After hearing the recent announcement that scientists have stored a movie in DNA, I am reminded of a short story I read about a very similar concept; but I can't remember where I read it, the author, or its title. I only know that I would have read the story in the late 90s or early 2000s and it's possible that the story is decades older than that.
A company sold a drone that followed you around and acted as your personal videographer. The company would convert the movies it recorded into a DNA sequence and store them in a vat. The idea was that as a viewer you weren't able to choose which video you watched, but this was by design so that the videos could not be subpoenaed in the event that you did something illegal (I think?).
The story was told from the point of view of a deceased man's family who would occasionally (often?) view his recorded memories only to find that they kept seeing the same small set of movies, and over time the DNA storage degraded, leaving them with increasingly distorted video until it was all but indistinguishable. I remember the the tone of the story being somewhat melancholy or bittersweet.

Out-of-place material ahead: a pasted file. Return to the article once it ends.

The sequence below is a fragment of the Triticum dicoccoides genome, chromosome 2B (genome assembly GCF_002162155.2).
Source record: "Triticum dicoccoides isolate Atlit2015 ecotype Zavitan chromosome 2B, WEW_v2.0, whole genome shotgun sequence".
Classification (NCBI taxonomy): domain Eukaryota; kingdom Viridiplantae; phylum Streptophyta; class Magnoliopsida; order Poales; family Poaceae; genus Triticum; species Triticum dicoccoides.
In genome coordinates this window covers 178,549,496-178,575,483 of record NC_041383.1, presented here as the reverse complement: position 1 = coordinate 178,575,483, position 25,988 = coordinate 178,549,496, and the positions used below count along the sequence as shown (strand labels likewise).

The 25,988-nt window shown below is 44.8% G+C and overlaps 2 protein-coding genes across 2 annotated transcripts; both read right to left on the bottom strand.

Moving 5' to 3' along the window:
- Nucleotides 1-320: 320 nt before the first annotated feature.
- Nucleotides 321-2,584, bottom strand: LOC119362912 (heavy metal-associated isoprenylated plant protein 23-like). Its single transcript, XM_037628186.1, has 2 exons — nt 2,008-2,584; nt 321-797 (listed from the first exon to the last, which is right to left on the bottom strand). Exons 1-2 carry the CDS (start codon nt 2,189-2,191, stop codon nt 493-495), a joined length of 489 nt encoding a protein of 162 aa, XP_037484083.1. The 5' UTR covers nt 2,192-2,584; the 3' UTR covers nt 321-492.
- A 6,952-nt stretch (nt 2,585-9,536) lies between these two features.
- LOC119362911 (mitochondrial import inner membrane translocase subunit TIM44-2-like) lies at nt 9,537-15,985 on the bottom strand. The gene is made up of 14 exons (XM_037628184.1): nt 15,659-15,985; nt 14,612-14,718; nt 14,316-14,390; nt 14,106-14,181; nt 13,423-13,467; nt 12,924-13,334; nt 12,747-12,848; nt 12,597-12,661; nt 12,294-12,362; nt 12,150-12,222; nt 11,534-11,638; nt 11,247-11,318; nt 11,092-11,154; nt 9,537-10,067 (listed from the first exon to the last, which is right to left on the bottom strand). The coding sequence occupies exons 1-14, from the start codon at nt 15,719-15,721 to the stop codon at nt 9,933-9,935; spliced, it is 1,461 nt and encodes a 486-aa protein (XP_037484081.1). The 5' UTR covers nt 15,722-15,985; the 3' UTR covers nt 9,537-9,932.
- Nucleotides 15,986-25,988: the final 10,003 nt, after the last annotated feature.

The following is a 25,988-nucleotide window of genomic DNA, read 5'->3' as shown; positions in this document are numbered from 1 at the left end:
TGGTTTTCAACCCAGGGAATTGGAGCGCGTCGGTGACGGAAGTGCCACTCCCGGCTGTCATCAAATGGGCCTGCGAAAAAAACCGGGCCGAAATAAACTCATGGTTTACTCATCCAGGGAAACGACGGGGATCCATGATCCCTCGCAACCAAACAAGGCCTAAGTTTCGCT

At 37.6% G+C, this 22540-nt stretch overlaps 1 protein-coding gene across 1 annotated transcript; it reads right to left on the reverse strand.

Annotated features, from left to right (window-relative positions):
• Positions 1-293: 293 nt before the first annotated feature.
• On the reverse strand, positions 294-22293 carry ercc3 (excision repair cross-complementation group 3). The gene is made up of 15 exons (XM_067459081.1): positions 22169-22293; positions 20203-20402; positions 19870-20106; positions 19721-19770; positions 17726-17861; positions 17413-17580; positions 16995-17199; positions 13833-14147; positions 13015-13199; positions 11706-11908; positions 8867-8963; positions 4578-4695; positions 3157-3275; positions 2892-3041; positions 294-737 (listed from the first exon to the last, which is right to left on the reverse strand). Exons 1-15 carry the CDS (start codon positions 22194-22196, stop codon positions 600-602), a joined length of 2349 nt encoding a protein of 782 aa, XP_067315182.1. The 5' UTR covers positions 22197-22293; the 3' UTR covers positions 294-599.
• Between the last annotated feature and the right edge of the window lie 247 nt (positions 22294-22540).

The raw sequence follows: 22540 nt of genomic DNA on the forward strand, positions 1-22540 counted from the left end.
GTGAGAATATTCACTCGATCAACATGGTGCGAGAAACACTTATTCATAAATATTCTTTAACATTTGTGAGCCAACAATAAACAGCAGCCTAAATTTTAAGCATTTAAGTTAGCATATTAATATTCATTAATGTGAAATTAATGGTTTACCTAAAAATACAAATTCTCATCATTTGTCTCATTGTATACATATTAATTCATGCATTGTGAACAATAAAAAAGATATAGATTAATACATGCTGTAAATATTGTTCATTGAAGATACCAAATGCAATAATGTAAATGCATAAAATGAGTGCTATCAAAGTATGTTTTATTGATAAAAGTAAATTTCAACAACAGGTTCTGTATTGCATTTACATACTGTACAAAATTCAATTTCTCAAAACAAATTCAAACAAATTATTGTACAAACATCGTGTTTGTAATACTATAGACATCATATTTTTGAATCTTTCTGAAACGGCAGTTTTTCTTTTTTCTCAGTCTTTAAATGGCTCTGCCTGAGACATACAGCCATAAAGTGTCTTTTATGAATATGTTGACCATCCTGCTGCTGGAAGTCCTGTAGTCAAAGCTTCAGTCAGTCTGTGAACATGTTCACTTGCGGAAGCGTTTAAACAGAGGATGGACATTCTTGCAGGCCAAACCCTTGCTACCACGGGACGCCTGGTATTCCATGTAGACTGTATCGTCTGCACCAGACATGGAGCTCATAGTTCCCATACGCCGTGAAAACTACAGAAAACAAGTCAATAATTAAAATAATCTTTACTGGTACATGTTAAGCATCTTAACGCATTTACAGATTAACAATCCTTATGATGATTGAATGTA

Edit to be more specific about the most likely collections where I may have read the story (I have read many more, this list is not exhaustive):
I think I read the story in high school (class of 2000); our library had a small collection of short sci-fi compilations. The compilations were from mostly golden age and new age authors (50s-70s) such as Asimov, LeGuin, & Ellison.
My second guess would be that I read it in one of the "Year's Best SF" collections by David G. Hartwell & Kathryn Cramer. I no longer own these so I can't skim the stories.
Lastly (a long shot because I'm pretty sure the story DIDN'T win a Hugo) but I own a two-volume collection of the first 10-20 years of Hugo winning short stories, edited by Asimov. I'll look through these tonight and see if I can find the story.